CGHE: A Look Back at an Eventful Year

CGHE: A Look Back at an Eventful Year

Uniformed Men on ShipThis year has been an exceptional one at the Uniformed Services University of the Health Sciences’ (USU) Center for Global Health Engagement (CGHE). Since its inception in February 2016, CGHE has been steadily growing, thanks to an incredible team and a supportive USU leadership. Together with the University, the Office of the Assistant Secretary of Defense for Health Affairs (OASD(HA)), the Joint Staff, Combatant Commands (CCMDs), the Services, Service Components, the Defense Health Agency (DHA) and others, CGHE has worked to streamline and align efforts within the Department of Defense (DoD) Global Health Engagement (GHE) enterprise as well as raise DoD GHE’s visibility with U.S Government counterparts and partner nations. CGHE’s mere existence reflects increased awareness of the importance of health and security linkages for the DoD and the need for a nexus point for the GHE enterprise.

Today, CGHE has become an important resource for CCMDs and has strived to become a hub for GHE thought leadership and knowledge; strategic communications; operational support; training and professional development; research; and assessment, monitoring and evaluation. The Training and Professional Development (TPD) Division executed over 23 courses across the world, reaching over 700 Military Health System professionals. TPD also worked closely with USU to deliver courses and activities to students interested in the global health profession, including participation in the annual Operation Bushmaster. CGHE’s flagship DC course, Global Health Strategies for Security, is now also being delivered remotely to DoD and USG audiences due to increased interest.

In fall 2016, the Programs and Joint Force Division gained a new program to support (US) Africa Command (AFRICOM): the African Peacekeeping Rapid Response Partnership (APRRP). Not only did CGHE manage to execute its first set of medical training by December 2016, it was also the first to execute training activities under the broader APRRP program, led by the US Department of State. We also continue to do great work with the Defense Threat Reduction Agency (DTRA) Cooperative Biological Engagement Program (CBEP), delivering excellent results through engagements with the Hashemite Kingdom of Jordan and the Islamic Republic of Pakistan.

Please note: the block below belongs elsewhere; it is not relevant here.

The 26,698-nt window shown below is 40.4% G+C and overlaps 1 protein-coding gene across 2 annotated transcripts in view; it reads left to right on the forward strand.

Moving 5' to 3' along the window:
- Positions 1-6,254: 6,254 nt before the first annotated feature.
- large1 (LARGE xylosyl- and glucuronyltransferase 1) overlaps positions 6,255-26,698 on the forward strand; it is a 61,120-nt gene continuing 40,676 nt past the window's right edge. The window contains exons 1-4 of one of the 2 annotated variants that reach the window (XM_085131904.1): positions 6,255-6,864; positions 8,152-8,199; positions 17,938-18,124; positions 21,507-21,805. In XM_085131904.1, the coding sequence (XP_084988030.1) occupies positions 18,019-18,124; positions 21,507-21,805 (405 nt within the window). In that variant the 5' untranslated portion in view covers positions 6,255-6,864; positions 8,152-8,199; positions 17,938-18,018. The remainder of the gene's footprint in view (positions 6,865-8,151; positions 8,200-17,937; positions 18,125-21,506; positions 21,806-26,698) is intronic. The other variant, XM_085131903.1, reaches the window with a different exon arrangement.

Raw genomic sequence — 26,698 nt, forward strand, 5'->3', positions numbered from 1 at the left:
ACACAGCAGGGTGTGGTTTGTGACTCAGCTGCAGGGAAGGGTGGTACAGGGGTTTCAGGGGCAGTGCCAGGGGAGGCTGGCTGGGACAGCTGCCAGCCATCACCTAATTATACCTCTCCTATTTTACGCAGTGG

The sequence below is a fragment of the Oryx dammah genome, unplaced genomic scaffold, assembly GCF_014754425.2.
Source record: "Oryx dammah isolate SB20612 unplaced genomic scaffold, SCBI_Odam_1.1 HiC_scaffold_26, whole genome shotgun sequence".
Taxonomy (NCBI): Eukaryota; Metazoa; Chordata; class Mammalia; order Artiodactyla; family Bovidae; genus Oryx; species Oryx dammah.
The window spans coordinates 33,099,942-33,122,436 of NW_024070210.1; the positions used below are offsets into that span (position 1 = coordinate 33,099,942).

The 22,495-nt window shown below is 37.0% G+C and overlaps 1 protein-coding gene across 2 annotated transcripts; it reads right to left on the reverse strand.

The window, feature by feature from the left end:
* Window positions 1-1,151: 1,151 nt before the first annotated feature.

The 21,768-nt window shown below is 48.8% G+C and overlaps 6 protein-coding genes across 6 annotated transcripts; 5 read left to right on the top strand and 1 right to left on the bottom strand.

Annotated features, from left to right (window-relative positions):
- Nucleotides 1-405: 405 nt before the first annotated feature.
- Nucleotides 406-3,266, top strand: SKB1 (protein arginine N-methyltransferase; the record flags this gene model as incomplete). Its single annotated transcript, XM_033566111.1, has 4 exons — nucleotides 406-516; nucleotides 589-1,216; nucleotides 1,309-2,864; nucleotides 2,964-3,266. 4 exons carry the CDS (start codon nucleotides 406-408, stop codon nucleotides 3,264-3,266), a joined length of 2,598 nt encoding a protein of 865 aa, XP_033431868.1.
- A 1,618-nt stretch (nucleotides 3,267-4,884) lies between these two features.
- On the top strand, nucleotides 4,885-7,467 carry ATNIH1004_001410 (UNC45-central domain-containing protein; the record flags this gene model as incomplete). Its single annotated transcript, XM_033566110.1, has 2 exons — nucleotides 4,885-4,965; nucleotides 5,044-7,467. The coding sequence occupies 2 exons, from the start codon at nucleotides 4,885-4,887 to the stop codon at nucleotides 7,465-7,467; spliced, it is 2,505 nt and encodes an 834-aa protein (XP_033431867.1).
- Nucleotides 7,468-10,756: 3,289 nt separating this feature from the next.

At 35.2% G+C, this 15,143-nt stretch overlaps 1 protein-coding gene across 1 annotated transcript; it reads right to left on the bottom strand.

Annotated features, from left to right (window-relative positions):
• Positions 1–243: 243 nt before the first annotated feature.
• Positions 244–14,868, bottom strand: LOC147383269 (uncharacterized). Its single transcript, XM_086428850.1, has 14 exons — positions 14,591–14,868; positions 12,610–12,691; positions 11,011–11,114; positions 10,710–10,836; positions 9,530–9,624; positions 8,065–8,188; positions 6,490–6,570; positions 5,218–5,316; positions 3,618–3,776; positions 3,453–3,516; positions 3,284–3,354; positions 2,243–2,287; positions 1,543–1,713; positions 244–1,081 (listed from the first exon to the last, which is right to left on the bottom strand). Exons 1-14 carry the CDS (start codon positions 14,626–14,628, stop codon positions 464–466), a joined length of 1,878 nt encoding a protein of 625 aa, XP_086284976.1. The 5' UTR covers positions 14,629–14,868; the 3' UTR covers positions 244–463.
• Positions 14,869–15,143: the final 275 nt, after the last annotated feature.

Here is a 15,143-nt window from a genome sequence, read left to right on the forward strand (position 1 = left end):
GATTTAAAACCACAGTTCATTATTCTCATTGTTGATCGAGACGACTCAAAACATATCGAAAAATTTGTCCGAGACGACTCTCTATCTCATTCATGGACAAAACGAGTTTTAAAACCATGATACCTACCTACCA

Similarly, the Doctrine and Strategic Partnership (DSP) Division has made strides throughout the first year of CGHE’s existence. This includes mapping internal USU GHE capabilities and ensuring their alignment to high-level DoD doctrine and policy and convening three USU GHE Capability Council (GHECC) meetings to leverage existent capabilities in a university-wide forum. Throughout 2016, CGHE engaged over 27 USU stakeholders and over 43 external stakeholders.

With direction and support from OASD(HA), DHA, Research, Development and Acquisition (RDA) and USU, CGHE’s Research Division successfully reviewed and awarded $6 million in GHE-allocated Research Development Test & Evaluation (RDT&E) Funds for FY 2016. The rigorous selection process ensured that awardees will conduct research that will directly benefit CCMDs. Additionally, the Capabilities-Based Assessment (CBA) is only one of many milestones to look forward to, but a very important one. After a series of meetings with 60+ participants from across the DoD and USG interagency, this important achievement will culminate in a set of recommendations to be brought forward to DoD Joint Staff leadership for adjudication in the coming months.

Last but not least, CGHE’s Assessment, Monitoring & Evaluation (AME) Division continued to work closely with Combatant Commands and their Components to deliver a stellar set of AME tools and a variety of reports studying GHE activities’ return on investment. Efforts were also successful in uniting groundwork accomplished by the AME division’s predecessor grants: the Measures Of Effectiveness in Defense Engagement and Learning (MODEL) and the Improving Processes and Coordination in Theater (IMPACT) study.

CGHE’s work is just beginning, but the Center is building a strong enough foundation to take it to the next challenge: To become a nexus and important resource for DoD GHE activities, supporting USU, the Joint Staff, Services, CCMDs and interagency partners. CGHE’s end goal is to ensure the community gains a better grasp of military global health and linkages between health and security, to ultimately achieve overarching national security objectives through enhanced synchronization and effectiveness of global health engagement.

As we move forward, CGHE will continue to honor the importance of each individual’s contribution to operationalizing the Center’s mission and vision. We strive to consistently draw on and integrate a broad range of thoughts, ideas and opinions, to implement innovative approaches and develop creative solutions. We also aim to routinely convey clear and consistent information and messaging on our work and value; and most importantly, continue to provide key, substantial contributions to the larger DoD GHE enterprise.

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